OverviewSam Fink Peak is one of the more remote peaks in the San Jacinto Mountains and is named for the one of the Sierra Club's Hundred Peaks Section pioneers, R.S. "Sam" Fink. It lies on the eastern edge of the San Jacinto Mountains plateau as part of a connecting ridge with Tahquitz Peak and Red Tahquitz and is framed by Tahquitz Creek canyon to the north and Andreas Canyon to the south. The summit views of the northwest portion of the San Jacinto Mountains Desert Divide, Palm Springs and Coachella Valley to the east are simply spectacular.
The hike to Sam Fink Peak takes you through several eco-systems. The trail to Caramba Camp runs through mostly mixed conifer forest. From Caramba Camp to the Sam Fink saddle is mostly pine and scrub oak woodlands and from the saddle to the summit consists of chapparal and semi-desert flora. Deer sightings are common from Saddle Junction to Caramba Camp along with squirrels, chipmunks, lizards and the occasional falcon and hawk sightings.
Although Sam Fink Peak is unnamed on topographic maps it is part of enough federal and state protected areas that it will make your head spin! These areas include, but are not limited to the Santa Rosa and San Jacinto Mountains National Monument, the San Bernardino National Forest, the Santa Rosa Mountains National Scenic Area, Tahquitz National Game Preserve, San Jacinto Mountain State Game Refuge and the San Jacinto Wilderness.
Getting ThereFrom Points North:
Drive I-10 to Banning. Exit at 8th Street (SR 243). Note your odometer and go as follows:
At 0.2 mile, turn left.
At 0.7 mile, turn right on San Gorgonio Avenue.
At 1.4 miles, keep left on SR 243.
At 25.0 miles, Idyllwild Ranger Station (San Bernardino National Forest) on the left. Turn left on Pine Crest Avenue. Note your odometer and go as follows:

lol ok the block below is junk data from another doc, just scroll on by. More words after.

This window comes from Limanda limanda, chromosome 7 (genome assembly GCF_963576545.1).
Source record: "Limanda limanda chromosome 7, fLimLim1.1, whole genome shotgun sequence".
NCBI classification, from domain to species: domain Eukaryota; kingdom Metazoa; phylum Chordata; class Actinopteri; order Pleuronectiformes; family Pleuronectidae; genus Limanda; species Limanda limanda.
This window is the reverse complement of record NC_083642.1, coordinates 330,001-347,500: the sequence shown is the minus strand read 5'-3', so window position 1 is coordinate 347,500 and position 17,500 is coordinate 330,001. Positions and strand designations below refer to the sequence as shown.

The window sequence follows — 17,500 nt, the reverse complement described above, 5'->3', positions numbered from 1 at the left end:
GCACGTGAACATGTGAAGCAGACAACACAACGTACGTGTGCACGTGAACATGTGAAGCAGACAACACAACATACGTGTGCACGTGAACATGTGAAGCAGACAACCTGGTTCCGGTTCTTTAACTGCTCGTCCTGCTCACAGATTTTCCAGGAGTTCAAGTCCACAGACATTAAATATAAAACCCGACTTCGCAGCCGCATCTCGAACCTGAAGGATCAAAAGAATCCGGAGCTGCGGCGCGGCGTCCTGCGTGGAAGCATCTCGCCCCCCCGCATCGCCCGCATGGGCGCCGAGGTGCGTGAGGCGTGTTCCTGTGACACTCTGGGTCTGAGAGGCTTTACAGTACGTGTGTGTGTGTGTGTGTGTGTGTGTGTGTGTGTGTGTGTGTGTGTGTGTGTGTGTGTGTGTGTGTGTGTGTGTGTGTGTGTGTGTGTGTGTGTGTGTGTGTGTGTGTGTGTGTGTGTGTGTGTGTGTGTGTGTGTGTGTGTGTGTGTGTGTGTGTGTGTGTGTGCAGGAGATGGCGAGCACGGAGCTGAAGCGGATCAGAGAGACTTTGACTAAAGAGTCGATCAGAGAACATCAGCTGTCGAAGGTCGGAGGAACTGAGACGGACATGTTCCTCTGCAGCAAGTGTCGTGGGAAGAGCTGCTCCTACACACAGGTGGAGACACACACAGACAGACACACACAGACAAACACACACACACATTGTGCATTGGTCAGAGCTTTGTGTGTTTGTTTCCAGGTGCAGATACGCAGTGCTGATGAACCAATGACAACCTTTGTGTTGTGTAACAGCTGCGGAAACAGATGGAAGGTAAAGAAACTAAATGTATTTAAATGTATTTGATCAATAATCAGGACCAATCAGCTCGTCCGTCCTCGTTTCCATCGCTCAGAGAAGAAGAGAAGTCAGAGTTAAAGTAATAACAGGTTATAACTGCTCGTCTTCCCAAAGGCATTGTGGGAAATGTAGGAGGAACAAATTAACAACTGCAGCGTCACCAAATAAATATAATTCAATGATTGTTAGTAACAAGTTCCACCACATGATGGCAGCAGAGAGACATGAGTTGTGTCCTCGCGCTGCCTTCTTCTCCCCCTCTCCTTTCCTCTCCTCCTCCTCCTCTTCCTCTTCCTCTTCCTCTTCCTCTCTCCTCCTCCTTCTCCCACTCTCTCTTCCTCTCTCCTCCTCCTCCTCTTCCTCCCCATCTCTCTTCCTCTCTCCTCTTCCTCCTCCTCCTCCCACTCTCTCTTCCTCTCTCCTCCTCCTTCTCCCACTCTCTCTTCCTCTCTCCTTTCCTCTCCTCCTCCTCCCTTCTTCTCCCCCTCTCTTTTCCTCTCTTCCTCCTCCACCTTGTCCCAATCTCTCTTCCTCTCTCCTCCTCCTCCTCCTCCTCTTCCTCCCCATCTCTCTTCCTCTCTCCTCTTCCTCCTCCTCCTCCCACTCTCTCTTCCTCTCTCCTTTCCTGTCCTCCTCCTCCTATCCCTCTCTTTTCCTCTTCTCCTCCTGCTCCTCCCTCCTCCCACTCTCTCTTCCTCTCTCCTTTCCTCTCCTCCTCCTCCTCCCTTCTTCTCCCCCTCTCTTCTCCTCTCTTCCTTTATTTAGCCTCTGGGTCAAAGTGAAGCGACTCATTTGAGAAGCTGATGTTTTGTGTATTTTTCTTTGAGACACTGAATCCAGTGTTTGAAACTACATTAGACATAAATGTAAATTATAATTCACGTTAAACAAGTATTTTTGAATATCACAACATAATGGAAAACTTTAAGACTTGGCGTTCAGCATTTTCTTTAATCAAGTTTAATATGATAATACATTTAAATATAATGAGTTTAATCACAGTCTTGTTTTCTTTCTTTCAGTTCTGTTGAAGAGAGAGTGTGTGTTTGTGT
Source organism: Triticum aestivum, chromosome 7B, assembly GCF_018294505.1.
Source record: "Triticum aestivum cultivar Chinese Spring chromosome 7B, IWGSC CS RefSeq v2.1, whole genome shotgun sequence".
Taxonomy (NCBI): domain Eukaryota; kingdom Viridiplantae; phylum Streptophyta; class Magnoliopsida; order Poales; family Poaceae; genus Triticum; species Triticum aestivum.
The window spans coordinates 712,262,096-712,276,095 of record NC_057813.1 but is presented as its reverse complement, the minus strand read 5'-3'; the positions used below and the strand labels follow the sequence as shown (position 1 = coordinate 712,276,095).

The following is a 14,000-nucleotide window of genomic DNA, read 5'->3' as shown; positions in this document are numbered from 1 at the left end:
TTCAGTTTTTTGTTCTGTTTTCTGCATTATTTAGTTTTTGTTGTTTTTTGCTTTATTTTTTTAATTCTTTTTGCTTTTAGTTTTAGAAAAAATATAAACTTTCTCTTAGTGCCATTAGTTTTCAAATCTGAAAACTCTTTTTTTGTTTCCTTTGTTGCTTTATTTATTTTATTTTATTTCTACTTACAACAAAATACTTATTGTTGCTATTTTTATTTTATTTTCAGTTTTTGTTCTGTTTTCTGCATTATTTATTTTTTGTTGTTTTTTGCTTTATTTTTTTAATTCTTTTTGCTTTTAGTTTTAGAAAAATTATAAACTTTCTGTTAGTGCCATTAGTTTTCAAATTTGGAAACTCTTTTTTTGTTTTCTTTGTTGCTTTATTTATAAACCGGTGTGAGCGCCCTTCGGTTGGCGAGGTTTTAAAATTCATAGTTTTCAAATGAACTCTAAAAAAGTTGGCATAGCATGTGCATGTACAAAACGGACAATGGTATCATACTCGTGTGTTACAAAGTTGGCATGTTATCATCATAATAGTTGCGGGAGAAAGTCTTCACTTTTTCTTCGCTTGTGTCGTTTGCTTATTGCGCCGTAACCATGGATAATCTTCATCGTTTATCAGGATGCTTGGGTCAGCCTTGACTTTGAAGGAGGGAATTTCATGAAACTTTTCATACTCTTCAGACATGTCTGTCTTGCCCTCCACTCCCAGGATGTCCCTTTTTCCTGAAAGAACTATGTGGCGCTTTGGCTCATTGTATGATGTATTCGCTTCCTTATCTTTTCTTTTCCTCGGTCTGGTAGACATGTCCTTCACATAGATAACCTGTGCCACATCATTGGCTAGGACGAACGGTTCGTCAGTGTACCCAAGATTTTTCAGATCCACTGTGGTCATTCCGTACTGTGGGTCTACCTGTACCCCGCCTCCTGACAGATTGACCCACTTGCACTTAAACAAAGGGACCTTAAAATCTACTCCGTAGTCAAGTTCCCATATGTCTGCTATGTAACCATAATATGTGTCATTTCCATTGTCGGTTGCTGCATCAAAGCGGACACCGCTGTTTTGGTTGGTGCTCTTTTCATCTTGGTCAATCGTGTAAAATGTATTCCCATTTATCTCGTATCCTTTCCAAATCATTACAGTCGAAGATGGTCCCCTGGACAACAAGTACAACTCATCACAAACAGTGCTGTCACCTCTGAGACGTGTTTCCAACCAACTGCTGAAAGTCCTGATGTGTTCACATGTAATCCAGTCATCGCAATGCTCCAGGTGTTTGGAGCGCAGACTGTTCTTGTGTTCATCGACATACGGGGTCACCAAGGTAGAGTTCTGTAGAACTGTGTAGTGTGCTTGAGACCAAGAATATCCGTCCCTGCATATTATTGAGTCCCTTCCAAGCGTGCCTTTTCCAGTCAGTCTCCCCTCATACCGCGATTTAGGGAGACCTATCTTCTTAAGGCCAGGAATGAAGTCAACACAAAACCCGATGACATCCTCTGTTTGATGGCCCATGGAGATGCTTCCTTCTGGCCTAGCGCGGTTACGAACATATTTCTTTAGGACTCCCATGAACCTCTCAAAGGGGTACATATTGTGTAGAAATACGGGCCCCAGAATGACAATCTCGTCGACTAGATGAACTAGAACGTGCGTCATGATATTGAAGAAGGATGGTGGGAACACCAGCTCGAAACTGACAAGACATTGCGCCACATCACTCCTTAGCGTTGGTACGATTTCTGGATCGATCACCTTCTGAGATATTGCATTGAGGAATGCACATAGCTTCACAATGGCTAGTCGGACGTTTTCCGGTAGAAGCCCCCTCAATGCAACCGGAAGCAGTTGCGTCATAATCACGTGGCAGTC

At 0.6 mile, intersection. Make a half right on South Circle Drive.
At 0.7 mile, Fern Valley Drive on the left with a sign "Humber Park". Turn left.
At 1.2 miles, fork. Keep left.
At 2.2 miles, trailhead on the left. This is the climbers trail for Suicide Rock. Keep straight.
At. 2.6 miles, Humber Park. Park here.
From Points South:
Drive SR 74 to Mountain Center. Turn north on SR 243. Note your odometer and go as follows:
At 4.5 miles, turn right on Pine Crest Avenue. Proceed as above to Humber Park.
Standard Route DescriptionThe Devils Slide Trail begins at the upper right corner of the parking lot. From this trailhead (6500'), hike up the trail 2.5 miles to Saddle Junction (8100'). At this point there are four trail choices.
Take the Caramba Trail marked with a sign "Laws Camp" and "Caramba Camp." Follow this trail for 0.6 miles to another trail junction and stay straight. Continue through Tahquitz Valley and Reeds Meadow for another 1.6 miles to Laws Junction (7400').
Turn right. The trail follows Tahquitz Creek for the next 2 miles to Caramba Camp (6600'). There are several ups and downs in this section as the trail goes in and out of several sub-drainages.
Cross Tahquitz creek at the south side of Caramba Camp. Follow a use trail which parallels Tahquitz Creek for about 100 yards and then heads steeply up the slope to the right to the overlook campsite. If you pass the sign warning of "Impassable Falls Ahead" you missed the turnoff heading up the slope.